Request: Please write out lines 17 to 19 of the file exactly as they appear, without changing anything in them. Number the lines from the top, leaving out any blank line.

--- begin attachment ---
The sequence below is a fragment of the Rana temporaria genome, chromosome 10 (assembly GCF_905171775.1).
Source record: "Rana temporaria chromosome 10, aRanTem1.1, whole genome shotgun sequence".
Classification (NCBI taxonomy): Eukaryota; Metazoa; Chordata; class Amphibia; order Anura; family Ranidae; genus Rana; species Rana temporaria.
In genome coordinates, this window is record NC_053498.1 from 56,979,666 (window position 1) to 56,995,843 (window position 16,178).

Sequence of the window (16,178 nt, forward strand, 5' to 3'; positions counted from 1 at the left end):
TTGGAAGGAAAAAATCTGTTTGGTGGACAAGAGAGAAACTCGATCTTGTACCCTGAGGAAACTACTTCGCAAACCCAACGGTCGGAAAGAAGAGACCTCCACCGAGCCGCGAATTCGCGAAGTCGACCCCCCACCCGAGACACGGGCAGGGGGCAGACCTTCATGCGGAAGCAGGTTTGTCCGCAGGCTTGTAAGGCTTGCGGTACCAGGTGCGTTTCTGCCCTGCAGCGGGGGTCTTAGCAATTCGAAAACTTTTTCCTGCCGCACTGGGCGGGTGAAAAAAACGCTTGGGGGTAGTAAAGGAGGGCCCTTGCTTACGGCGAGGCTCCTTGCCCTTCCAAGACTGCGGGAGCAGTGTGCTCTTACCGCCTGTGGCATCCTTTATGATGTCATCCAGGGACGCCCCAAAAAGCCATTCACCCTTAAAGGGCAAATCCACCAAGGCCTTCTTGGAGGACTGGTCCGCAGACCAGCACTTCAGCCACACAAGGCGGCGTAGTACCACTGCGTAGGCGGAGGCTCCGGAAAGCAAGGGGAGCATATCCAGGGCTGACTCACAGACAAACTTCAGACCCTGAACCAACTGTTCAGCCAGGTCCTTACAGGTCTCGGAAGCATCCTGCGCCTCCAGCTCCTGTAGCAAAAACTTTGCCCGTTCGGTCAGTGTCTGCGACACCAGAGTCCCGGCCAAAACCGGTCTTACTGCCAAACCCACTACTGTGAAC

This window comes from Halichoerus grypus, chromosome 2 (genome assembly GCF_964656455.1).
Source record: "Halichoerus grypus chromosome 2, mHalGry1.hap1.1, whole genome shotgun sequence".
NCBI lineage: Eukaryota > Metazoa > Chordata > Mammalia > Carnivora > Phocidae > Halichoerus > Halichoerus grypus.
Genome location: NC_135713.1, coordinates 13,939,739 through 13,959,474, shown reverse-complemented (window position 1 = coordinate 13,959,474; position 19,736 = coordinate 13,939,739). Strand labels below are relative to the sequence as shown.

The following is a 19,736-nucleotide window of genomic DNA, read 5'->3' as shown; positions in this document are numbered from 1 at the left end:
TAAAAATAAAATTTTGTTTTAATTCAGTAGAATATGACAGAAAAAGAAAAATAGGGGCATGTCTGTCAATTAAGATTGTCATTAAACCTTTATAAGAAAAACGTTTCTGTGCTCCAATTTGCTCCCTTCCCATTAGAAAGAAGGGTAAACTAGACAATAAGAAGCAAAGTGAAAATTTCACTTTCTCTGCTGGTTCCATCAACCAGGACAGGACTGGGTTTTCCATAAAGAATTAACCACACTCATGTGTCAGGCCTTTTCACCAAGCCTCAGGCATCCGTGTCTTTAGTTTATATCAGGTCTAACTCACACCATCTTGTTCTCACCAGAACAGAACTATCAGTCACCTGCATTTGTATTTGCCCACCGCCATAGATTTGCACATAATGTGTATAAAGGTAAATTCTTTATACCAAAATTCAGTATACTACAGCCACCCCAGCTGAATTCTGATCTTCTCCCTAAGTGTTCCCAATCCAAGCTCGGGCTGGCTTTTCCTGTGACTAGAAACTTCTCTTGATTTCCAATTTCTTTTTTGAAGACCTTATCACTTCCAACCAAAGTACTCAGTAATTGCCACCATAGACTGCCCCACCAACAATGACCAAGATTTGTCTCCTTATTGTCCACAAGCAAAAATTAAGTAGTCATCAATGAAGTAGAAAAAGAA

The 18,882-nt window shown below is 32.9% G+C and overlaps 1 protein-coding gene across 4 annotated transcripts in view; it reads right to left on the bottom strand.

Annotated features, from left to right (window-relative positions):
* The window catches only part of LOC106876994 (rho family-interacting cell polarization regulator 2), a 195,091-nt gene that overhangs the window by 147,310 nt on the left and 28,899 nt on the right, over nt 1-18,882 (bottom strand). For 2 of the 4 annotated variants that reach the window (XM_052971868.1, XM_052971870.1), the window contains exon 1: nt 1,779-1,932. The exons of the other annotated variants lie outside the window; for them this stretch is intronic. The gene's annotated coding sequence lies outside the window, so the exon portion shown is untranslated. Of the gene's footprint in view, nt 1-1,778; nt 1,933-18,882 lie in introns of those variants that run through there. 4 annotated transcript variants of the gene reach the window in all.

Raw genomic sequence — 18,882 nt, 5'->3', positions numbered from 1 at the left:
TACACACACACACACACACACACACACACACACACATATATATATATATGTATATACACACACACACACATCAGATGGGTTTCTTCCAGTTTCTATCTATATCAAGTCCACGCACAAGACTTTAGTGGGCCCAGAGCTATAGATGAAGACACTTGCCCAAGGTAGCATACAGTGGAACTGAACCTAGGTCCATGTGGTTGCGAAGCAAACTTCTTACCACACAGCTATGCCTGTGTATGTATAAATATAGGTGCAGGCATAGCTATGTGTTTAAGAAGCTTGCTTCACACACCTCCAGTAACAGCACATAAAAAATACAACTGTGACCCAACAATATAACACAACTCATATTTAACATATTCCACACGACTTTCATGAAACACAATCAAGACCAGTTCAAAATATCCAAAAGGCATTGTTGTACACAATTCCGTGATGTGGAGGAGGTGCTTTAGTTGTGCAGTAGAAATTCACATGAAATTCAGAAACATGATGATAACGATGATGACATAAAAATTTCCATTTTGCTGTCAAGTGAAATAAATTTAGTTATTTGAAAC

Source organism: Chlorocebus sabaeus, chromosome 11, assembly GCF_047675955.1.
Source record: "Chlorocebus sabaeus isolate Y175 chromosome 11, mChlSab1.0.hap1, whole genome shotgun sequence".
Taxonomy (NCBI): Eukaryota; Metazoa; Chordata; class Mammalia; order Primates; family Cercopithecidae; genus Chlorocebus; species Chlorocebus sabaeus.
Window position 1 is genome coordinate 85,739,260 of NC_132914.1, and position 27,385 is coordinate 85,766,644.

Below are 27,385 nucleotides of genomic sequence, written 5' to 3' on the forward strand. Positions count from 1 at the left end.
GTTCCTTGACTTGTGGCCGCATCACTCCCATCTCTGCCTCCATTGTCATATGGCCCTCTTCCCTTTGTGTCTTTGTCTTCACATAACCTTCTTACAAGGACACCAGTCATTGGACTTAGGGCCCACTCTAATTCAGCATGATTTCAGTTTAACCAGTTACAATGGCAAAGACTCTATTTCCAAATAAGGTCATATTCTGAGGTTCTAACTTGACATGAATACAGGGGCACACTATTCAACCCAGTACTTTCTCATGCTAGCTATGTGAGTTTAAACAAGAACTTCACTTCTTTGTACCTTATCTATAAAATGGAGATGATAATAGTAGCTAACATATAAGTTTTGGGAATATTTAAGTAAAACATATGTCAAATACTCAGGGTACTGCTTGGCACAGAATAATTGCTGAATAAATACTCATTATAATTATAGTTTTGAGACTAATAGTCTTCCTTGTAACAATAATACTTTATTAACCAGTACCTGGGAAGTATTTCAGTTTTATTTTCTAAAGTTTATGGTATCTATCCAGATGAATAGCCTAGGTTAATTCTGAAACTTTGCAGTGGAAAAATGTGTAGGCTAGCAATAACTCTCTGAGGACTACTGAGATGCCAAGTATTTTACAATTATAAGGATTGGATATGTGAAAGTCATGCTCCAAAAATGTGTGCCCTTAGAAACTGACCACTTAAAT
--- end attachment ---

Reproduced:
TACACACACACACACACACACACACACACACACACATATATATATATATGTATATACACACACACACACATCAGATGGGTTTCTTCCAGTTTCTATCTATATCAAGTCCACGCACAAGACTTTAGTGGGCCCAGAGCTATAGATGAAGACACTTGCCCAAGGTAGCATACAGTGGAACTGAACCTAGGTCCATGTGGTTGCGAAGCAAACTTCTTACCACACAGCTATGCCTGTGTATGTATAAATATAGGTGCAGGCATAGCTATGTGTTTAAGAAGCTTGCTTCACACACCTCCAGTAACAGCACATAAAAAATACAACTGTGACCCAACAATATAACACAACTCATATTTAACATATTCCACACGACTTTCATGAAACACAATCAAGACCAGTTCAAAATATCCAAAAGGCATTGTTGTACACAATTCCGTGATGTGGAGGAGGTGCTTTAGTTGTGCAGTAGAAATTCACATGAAATTCAGAAACATGATGATAACGATGATGACATAAAAATTTCCATTTTGCTGTCAAGTGAAATAAATTTAGTTATTTGAAAC

Source organism: Chlorocebus sabaeus, chromosome 11, assembly GCF_047675955.1.
Source record: "Chlorocebus sabaeus isolate Y175 chromosome 11, mChlSab1.0.hap1, whole genome shotgun sequence".